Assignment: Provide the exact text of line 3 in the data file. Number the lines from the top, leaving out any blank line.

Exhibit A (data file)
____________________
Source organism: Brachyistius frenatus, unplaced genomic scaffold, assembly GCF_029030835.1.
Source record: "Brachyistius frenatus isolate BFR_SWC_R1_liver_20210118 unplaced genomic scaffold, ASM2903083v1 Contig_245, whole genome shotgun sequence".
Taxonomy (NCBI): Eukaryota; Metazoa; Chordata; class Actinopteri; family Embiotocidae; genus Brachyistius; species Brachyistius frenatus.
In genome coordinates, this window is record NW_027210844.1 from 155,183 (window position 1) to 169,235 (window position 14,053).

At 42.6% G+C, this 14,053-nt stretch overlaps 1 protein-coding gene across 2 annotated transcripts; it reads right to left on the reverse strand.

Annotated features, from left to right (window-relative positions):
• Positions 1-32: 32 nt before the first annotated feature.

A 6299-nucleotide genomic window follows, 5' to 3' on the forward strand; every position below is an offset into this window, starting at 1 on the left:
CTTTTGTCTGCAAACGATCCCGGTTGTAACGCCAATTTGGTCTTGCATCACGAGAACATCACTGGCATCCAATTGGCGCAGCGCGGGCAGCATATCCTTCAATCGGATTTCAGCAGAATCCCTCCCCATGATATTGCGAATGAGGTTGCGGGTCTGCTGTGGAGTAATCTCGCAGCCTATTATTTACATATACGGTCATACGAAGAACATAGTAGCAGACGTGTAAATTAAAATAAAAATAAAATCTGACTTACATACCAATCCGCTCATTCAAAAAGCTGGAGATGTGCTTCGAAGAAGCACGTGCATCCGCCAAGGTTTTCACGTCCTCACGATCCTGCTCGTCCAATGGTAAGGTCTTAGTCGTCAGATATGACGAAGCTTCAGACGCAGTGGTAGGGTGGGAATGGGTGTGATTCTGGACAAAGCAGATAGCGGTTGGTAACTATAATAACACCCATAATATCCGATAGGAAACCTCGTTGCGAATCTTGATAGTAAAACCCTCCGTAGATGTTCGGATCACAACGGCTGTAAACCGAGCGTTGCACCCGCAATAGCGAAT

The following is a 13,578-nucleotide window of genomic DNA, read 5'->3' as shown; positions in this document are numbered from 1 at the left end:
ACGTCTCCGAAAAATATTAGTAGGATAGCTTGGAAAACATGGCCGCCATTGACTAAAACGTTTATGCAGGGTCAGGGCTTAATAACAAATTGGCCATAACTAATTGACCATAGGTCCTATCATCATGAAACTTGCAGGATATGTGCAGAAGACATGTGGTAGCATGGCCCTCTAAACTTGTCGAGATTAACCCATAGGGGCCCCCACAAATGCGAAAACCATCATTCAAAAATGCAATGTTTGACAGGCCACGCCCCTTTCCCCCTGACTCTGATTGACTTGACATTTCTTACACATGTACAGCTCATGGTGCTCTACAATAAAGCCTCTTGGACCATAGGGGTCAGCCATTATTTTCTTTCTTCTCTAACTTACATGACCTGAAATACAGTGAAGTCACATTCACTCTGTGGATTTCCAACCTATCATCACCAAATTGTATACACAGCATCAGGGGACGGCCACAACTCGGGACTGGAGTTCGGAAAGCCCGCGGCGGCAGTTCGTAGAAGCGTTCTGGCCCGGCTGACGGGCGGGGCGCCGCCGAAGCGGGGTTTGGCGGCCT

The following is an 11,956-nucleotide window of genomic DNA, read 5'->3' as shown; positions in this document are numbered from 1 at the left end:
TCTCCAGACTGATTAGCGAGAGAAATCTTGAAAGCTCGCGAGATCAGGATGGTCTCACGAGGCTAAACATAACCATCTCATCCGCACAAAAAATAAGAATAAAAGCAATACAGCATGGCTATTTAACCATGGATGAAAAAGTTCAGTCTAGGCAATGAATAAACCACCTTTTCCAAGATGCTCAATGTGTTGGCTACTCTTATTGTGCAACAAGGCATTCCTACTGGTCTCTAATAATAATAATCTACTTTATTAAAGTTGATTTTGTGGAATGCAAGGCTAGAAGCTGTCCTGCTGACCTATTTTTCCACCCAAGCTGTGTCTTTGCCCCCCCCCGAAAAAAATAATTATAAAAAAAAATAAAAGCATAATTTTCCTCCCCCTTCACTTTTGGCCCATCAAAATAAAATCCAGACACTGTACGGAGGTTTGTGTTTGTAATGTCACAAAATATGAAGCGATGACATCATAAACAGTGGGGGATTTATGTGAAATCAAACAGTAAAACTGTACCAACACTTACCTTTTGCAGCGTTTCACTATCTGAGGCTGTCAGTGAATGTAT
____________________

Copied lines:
Taxonomy (NCBI): Eukaryota; Metazoa; Chordata; class Actinopteri; family Embiotocidae; genus Brachyistius; species Brachyistius frenatus.